Jumping right in can be very intimidating for young swimmers, but not at Mineral Beach in Finleyville. This South Hills pool off Route 88 gives visitors the chance to ease their way in at their own pace with zero-depth entry: a gradual slope leading from the side of the pool into deeper waters.
Mineral Beach has been around since 1924, making it a summertime tradition for many families. Parents who swam here as children are now introducing a new generation to the delights of this concrete beach.
In 1920, Andrew Philip used rocks to build a dam in a creek, forming a wading pool. The Dormont Pool vastly expanded and was given a concrete bottom a few years later. It has never missed a summer, successfully weathering the Great Depression, World War II, and financial setbacks along the way. In 2002, Dormont Pool was named a historic landmark.
The 1.85-acre pool is one of the largest in the state. Not surprisingly, it has been a favorite for families for decades; two sides of the pool are zero-depth entry for those opting to ease into the water. The pool also features a large twisting water slide for the brave, and a smaller duck slide for smaller swimmers. Life jackets are available as well.
Dormont Pool’s Labor Day doggie dip is open to the public, with a registration and fee per pup required.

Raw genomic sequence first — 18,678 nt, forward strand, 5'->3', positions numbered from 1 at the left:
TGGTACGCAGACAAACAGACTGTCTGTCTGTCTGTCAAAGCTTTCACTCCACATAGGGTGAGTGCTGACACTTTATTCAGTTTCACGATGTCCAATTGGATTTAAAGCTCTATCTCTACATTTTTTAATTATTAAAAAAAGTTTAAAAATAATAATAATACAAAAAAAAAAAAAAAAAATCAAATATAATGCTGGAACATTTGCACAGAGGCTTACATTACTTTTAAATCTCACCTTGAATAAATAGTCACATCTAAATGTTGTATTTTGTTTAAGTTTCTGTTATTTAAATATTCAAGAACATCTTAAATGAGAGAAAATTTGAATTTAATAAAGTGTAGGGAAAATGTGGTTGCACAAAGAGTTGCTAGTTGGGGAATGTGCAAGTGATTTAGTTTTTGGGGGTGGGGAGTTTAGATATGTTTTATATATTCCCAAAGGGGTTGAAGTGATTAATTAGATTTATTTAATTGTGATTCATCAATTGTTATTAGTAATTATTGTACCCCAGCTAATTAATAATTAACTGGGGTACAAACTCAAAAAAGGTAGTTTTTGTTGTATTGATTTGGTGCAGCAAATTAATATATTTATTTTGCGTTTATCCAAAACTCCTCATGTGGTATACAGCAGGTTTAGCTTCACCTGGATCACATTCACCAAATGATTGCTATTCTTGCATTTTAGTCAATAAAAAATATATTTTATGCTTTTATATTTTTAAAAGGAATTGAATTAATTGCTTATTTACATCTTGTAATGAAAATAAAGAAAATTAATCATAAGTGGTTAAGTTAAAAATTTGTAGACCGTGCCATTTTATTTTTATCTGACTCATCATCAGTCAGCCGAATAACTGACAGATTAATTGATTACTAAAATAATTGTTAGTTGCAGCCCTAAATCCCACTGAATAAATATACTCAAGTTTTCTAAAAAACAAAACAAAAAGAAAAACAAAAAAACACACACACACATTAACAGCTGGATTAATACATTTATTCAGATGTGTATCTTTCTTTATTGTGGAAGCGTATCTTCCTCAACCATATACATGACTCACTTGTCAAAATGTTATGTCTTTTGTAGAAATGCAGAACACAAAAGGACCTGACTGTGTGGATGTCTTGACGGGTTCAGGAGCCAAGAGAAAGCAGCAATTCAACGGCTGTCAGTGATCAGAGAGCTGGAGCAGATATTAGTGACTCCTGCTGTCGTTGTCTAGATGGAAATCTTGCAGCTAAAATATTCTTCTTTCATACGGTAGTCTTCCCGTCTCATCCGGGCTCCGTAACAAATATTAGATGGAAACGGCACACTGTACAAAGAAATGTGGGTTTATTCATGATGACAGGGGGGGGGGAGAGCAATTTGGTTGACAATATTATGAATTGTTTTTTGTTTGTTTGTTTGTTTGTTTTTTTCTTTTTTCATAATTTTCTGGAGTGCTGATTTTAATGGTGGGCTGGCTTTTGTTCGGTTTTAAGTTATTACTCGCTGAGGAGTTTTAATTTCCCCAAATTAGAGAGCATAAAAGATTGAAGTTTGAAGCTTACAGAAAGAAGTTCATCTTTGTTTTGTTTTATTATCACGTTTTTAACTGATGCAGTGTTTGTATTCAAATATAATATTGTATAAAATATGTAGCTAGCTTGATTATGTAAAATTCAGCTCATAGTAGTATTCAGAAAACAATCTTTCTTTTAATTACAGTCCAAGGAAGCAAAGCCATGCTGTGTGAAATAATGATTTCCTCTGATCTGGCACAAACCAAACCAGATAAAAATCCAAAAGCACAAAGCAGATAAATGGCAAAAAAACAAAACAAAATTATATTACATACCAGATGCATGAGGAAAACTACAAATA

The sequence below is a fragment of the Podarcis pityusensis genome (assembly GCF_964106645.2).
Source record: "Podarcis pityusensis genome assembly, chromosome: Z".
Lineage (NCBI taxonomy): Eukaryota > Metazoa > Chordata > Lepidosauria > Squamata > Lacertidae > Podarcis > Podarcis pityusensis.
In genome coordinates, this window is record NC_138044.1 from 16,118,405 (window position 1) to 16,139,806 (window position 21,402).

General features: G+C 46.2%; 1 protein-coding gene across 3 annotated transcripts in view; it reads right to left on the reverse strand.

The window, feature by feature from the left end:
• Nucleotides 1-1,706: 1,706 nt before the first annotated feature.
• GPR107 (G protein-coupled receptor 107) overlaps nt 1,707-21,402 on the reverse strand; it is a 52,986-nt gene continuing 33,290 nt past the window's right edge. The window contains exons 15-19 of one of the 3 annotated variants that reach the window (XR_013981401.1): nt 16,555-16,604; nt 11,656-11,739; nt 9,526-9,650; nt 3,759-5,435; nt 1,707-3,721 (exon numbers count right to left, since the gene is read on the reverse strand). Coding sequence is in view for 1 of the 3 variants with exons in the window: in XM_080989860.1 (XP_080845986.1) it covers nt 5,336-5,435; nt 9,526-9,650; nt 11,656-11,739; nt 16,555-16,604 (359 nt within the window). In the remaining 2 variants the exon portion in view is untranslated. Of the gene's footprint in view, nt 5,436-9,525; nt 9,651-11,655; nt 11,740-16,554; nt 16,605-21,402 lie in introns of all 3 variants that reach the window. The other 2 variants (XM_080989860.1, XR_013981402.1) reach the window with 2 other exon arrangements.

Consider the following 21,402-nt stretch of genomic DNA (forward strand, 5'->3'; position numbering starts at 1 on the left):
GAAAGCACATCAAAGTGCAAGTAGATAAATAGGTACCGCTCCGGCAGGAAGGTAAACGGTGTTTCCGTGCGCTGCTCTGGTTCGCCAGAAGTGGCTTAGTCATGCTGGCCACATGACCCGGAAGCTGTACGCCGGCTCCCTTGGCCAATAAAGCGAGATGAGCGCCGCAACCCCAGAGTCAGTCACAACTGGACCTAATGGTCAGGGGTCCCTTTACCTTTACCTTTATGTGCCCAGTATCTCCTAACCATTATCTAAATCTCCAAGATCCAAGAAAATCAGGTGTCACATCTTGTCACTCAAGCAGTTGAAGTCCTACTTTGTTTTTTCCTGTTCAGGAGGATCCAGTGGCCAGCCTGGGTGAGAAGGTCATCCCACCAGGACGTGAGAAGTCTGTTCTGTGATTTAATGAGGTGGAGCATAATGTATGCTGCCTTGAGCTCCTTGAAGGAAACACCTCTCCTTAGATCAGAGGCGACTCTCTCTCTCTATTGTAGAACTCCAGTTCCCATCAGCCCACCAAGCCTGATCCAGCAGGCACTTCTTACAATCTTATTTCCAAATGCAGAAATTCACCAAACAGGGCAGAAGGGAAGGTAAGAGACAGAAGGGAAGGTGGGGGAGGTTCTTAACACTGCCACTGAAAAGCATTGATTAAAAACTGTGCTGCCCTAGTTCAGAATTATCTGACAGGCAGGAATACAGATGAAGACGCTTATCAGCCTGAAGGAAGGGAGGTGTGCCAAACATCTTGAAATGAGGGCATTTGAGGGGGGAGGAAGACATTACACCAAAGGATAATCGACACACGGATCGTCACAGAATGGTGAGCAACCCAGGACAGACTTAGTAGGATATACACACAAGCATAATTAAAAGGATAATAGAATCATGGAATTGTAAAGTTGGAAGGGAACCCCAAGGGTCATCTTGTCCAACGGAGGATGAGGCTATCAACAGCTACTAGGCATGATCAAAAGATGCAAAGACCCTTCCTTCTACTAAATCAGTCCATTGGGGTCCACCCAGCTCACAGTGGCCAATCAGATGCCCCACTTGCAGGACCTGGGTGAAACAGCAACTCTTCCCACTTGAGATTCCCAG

Best pool for the swimming addict
Let’s face it, who really wants to stop swimming when September rolls around? The Oliver Bath House in the South Side is the only indoor public pool in the City of Pittsburgh, allowing you and your budding swimmers to stay in the water year-round. This pool is closed for the summer months, but will reopen in the fall when the other city pools close. The best part? A summer season pass to Citiparks’ outdoor pools includes admission to this facility year-round. Swim lessons are available for children ages 18 months to 15 years.
Best way to stay cool without taking the plunge
All of the pools listed have an admission fee or require membership, but you don’t have to pay for a refreshing cool-down this summer. For good free fun, or if swimming just isn’t your thing, visit one of Pittsburgh’s spray parks in neighborhoods throughout the city:
Beechview: Vanucci Playground, 1200 Orangewood Ave.
Hazelwood: Burgwin Playground, Johnston Avenue and Mansion Street
East Hills: East Hills Park, Wilner Drive
Shadyside: Mellon Park, Fifth Avenue
Troy Hill: Cowley Playground, Goettman Street
Warrington: 329 E. Warrington Ave., Beltzhoover
Have a favorite spot to make a splash? Tell us all about your favorite pools in the comments section.